A Theology of Face Masks   Recently updated !


Pastor G.A.(Jerry) Minor

Riverside Baptist Church, Albuquerque, NM

To mask, or not to mask, that is the question. It appears that during this season of the COVID-19 Coronavirus, there are few things as contentious as the face mask. And no wonder, for there has been considerable confusion surrounding this subject.

Early on, Americans were encouraged to not wear face masks, being told that they would not prevent the spread of the virus, and that the precious N-95 masks were needed by medical workers and others on the front lines fighting this virus. Now, our government leaders are recommending, and even requiring, that all people wear masks or face coverings when in contact with others outside of their family circle.

Compounding the confusion, you can find “experts” who say that masks are worthless, and “experts” who say that masks are essential in slowing the spread. You can feed your confirmation bias, one way or another, by picking and choosing the “experts” to your liking. As a result, there has been confusion, there has been contention, and there has been outright nastiness on this issue, even among Christians.

So, do face masks or other coverings stop or slow the transmission of the virus? I don’t know. Are face masks or other coverings useless? I don’t know. And it isn’t my intention to prove or promote either viewpoint here. Instead, I want us, as Bible believing Christians, to trust in the truth of the Bible, God’s Word, as we address this issue.

It really is very simple for the one who believes in God’s Word, based on just a couple of texts. That is because the two important issues are first, submission to governing authorities, and second, love for neighbor.

Romans 13 is the key text when dealing with submission to government authority. In fact, Romans 13 is also the key text when it comes to our love for neighbor.

Have our governing authorities mandated the wearing of face masks or other coverings? If so, then we are to comply, end of discussion. Romans 13:1 reads: “Let every person be subject to the governing authorities. For there is no authority except from God, and those that exist have been instituted by God.”(ESV) Later in the chapter, the Apostle Paul told the Roman church that they were to pay taxes, and those taxes went to the Roman Emperor who eventually had Paul executed. I may be wrong, but I don’t think that any of my readers are living under government authorities as wicked as Caesar.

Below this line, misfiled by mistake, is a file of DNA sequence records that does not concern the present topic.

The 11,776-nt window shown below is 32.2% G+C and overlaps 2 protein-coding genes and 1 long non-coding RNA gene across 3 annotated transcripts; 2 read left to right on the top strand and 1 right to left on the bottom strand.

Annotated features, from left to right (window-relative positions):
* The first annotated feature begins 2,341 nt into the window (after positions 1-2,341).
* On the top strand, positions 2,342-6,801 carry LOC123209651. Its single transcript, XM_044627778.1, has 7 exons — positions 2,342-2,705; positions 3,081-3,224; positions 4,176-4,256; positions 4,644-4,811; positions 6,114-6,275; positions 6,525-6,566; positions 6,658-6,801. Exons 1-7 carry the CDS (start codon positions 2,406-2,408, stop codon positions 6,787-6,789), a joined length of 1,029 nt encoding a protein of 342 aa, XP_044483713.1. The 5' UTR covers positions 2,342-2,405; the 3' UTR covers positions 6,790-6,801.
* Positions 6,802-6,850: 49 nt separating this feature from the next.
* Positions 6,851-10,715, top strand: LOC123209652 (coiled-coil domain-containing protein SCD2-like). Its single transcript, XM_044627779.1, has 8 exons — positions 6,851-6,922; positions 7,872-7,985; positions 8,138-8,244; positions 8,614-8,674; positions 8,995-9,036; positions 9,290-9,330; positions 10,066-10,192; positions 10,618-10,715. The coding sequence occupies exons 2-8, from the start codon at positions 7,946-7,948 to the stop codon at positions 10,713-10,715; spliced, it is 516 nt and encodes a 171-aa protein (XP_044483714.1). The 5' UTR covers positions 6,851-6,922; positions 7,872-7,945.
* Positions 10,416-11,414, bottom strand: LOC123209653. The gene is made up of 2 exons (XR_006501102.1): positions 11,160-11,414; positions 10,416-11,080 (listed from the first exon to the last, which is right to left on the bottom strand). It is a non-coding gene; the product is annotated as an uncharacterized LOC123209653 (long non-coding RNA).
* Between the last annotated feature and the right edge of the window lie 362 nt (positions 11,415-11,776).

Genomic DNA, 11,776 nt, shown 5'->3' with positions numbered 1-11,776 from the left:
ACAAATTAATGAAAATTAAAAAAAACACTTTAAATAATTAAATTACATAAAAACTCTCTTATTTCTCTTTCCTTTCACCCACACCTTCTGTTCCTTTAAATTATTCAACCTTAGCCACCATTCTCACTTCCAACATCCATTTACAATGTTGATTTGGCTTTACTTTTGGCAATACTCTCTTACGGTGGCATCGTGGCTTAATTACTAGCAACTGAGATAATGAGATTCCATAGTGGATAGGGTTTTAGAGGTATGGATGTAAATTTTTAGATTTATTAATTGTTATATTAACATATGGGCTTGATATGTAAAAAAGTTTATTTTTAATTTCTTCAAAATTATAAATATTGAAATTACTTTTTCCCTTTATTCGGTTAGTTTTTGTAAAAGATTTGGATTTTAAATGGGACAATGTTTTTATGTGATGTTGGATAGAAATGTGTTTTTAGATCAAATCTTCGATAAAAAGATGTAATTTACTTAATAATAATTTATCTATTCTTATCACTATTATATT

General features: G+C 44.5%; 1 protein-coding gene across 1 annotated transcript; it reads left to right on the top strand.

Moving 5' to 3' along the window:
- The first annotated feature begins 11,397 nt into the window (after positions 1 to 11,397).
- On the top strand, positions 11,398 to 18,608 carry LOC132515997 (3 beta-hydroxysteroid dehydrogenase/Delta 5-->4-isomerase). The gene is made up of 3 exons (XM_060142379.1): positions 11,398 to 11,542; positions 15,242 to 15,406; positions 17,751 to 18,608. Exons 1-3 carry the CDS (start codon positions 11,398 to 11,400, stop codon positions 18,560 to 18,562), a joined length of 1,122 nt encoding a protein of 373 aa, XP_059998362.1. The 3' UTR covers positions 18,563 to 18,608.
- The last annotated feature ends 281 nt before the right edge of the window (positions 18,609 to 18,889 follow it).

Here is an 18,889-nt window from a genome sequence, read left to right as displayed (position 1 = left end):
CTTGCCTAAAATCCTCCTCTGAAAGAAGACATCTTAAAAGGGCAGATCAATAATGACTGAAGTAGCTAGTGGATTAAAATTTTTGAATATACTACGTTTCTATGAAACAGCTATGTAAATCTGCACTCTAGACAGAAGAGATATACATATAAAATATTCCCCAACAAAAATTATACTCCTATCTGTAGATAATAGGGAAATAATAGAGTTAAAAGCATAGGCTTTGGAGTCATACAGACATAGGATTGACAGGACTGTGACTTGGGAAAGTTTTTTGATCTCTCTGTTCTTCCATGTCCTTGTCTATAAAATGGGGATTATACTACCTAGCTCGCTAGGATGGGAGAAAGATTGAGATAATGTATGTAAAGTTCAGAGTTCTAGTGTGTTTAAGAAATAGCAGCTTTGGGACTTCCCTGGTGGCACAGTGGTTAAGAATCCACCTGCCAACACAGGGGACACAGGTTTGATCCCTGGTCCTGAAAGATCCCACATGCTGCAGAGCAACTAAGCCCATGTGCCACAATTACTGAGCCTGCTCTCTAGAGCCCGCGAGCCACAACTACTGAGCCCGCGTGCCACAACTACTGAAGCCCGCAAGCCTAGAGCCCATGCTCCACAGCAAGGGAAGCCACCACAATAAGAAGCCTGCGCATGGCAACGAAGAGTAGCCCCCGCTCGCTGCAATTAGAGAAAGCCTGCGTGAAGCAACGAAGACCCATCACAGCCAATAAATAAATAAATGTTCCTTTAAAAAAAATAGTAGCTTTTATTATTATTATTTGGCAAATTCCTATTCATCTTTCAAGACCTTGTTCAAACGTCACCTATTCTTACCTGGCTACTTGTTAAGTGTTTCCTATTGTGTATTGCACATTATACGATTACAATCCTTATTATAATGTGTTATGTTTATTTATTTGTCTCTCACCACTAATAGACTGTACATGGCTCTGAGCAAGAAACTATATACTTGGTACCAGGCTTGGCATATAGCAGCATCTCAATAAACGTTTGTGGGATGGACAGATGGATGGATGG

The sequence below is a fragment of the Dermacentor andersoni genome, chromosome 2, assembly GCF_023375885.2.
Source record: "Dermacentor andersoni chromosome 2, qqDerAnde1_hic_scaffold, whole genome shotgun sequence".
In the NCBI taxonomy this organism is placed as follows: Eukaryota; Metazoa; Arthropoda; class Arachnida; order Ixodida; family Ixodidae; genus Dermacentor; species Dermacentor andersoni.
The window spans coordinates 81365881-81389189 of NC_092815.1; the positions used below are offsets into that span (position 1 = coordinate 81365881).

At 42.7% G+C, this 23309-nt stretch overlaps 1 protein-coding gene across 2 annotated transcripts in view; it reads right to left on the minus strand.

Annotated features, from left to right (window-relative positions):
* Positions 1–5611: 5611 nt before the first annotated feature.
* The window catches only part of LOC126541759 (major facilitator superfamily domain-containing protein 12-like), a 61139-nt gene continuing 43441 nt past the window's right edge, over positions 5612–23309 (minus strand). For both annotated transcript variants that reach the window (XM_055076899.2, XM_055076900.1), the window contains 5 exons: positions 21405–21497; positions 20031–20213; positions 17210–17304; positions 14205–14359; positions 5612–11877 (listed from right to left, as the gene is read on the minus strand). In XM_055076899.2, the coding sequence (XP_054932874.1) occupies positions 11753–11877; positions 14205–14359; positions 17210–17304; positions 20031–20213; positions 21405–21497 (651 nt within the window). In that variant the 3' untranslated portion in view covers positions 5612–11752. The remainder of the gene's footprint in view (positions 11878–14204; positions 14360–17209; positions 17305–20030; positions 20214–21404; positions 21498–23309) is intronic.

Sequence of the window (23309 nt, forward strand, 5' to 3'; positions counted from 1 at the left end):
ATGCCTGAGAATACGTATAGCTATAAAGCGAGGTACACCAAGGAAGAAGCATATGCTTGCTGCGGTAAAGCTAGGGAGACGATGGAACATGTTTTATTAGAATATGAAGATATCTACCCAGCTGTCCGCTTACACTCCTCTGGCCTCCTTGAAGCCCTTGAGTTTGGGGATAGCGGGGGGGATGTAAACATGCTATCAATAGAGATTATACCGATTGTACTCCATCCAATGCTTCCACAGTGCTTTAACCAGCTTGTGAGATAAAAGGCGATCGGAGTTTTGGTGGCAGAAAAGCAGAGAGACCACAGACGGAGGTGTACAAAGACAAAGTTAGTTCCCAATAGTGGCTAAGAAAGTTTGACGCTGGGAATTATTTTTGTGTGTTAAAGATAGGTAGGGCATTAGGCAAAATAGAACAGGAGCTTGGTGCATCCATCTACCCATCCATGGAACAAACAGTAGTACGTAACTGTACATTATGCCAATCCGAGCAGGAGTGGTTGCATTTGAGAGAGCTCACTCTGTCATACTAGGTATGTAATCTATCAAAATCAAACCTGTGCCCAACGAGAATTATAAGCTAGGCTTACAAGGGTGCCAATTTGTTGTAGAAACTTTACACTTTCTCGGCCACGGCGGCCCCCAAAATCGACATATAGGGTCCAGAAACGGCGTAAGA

Just because you think that a government official is wicked, or ignorant, or stupid doesn’t give you a pass from obeying this biblical mandate. It would be one thing if that governing official told you that you need to quit worshiping Christ and begin worshiping a heathen image, but that is not the case here, far from it.

Yes, we might think that our liberties are being infringed, or that it just isn’t right, or that we don’t see any good reason to obey, but none of these give us a way out of obeying. As Christians, we are often called to sacrifice our rights for the good of others, and that leads us to our second point, love of our neighbor.

In Romans 13:8 we read: “Owe no one anything, except to love each other, for the one who loves another has fulfilled the law.” (ESV) Do we really love our neighbor? Do we love them enough to give up some of our freedom? At the same time, Paul also tells us in 1 Corinthians 8 that we have an obligation to forego some of our rights in order to support our “weaker brother”.

What does it mean to love others and fulfill the law? It means that we will do no harm to our neighbor (vs. 9), and more than that, we will love them like our self (v. 10).

Are you absolutely 100% certain that you are correct in your assertion that face masks don’t work? If not, then you ought to care enough for your neighbor to wear one for their sake. Even if you are 100% certain, and even if medical science eventually confirms this, what about the fear that your neighbor may have now? Is it loving for you to disregard their feelings, even if you think that they are just being “weak”?

No, while we might not like it, as long as our authorities require it, and as long as our “weak” neighbor needs it, we should put on the face covering, sacrifice a little bit of our freedom, and go on with our lives without complaint or grumbling. To do otherwise puts us on thin ice when it comes to being obedient to the authority ordained by God as well as showing love to our neighbor.